Photos by Jade Beall via The Militant Baker Lane Bryant recently released its lingerie campaign to much fanfare. She gathered a group of women—not models—to pose in a reinterpretation of #ImNoAngel called #EmpowerALLBodies. Along with the photo shoot, Baker wrote an open letter to Linda Heasley, Lane Bryant’s CEO, asking for more. “ I question how empowering these images can be for “all women,”” she asked. It’s a powerful message that settles into the core of those who aren’t represented.” She went on to explain that the ads “backfired” in their attempt to empower plus size women and excluded those Lane Bryant was trying to reach.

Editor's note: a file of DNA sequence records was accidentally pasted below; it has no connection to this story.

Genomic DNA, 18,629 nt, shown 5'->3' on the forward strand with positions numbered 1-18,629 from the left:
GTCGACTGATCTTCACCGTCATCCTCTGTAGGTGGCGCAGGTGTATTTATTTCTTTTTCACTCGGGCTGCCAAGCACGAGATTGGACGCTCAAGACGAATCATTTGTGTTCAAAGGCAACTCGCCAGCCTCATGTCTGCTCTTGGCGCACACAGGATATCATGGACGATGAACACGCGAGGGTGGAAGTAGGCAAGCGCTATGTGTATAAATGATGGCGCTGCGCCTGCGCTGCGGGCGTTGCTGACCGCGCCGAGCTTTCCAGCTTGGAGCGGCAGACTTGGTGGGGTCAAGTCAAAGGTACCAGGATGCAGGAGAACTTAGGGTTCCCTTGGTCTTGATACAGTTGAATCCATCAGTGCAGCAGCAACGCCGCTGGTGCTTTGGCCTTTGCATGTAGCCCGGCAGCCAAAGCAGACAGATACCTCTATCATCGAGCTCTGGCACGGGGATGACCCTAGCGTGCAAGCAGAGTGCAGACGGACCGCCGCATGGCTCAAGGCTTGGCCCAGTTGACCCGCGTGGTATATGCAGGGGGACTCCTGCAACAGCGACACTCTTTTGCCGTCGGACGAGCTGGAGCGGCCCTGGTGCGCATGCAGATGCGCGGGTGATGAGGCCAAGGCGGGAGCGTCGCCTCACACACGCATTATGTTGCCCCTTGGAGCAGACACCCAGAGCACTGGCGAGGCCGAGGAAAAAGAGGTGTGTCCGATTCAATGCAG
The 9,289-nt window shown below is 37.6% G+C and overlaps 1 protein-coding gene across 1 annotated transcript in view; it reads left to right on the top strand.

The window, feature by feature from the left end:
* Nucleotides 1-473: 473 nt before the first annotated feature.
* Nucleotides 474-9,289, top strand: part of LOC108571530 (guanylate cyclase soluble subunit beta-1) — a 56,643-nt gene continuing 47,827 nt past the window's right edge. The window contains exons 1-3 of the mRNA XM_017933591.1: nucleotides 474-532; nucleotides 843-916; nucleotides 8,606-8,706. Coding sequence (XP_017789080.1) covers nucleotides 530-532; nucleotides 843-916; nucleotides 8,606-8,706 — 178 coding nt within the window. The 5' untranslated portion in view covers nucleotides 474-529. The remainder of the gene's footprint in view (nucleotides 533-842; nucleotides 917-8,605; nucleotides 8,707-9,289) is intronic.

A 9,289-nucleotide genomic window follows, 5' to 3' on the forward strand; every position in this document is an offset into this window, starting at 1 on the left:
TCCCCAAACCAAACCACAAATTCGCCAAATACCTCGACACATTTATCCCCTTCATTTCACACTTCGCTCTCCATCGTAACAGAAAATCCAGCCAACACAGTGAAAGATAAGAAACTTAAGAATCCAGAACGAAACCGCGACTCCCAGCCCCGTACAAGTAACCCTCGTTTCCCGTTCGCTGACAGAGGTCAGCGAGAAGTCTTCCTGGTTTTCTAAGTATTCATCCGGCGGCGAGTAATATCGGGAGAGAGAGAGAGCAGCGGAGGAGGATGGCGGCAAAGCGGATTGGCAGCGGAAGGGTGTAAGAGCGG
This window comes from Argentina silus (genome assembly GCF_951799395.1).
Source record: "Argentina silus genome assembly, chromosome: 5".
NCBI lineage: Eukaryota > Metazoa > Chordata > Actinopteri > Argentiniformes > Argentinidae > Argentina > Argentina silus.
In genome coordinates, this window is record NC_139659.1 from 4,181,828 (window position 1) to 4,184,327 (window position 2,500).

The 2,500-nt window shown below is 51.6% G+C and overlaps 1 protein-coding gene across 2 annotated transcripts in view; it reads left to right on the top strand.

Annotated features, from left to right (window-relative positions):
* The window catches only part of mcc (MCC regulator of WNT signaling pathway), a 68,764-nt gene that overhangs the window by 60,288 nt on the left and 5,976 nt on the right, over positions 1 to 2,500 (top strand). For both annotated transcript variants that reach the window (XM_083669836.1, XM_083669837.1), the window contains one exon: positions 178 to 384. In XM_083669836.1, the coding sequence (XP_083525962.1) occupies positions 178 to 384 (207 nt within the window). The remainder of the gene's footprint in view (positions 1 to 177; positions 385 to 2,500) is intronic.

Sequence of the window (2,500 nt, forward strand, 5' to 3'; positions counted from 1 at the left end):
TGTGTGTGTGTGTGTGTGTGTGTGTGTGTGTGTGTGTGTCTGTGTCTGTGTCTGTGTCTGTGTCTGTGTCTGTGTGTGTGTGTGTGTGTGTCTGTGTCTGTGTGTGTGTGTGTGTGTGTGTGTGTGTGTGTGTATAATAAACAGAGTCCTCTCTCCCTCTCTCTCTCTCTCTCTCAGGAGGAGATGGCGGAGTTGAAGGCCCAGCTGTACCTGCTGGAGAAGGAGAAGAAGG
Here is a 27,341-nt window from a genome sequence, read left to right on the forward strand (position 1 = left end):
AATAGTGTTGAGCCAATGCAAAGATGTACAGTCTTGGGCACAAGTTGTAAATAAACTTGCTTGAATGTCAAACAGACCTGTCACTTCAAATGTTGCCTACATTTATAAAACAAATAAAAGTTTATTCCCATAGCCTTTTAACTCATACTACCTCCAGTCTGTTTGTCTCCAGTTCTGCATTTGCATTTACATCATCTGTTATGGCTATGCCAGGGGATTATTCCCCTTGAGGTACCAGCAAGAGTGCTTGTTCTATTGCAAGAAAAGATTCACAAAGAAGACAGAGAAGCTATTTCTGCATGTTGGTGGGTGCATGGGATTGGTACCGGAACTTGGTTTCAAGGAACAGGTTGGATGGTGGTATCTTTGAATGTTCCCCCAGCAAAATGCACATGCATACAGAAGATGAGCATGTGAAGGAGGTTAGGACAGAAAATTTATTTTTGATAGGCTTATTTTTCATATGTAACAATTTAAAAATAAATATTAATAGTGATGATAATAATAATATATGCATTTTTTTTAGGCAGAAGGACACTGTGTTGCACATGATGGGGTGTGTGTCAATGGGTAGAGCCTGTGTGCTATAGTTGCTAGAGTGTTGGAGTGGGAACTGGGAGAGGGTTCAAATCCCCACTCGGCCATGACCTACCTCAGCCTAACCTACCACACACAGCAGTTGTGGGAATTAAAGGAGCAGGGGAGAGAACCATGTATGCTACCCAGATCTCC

This story is being featured as part of our “Yahoo Best of 2015” series. Is model Ashley Graham more important than the First Lady? After all, she’s ranked above FLOTUS in a male-centric poll we found on the Internet. Graham, who currently stars in Lane Bryant’s #ImNoAngel campaign, also exclusively reveals to Yahoo Style she would happily work for Victoria’s Secret, despite her #ImNoAngel ad’s obvious dig at the brand. “Call me!!” she says.
It’s harmless enough when Hannah Davis provocatively poses on the cover of Sports Illustrated or the Victoria’s Secret Angels appear in ads, but when plus size retailer Lane Bryant followed suit in 2010, it was called “provocative” and “unfit” for wide audiences. Candice Huffine on what conversation she hopes the campaign starts: “I hope it gets people’s attention to see that sexy really does come in all shapes and sizes. Starring popular models Ashley Graham, Marquita Pring, Candice Huffine, Victoria Lee, Justine Legaultand, and Elly Mayday, the images and video were shot by famed fashion photographer Cass Bird.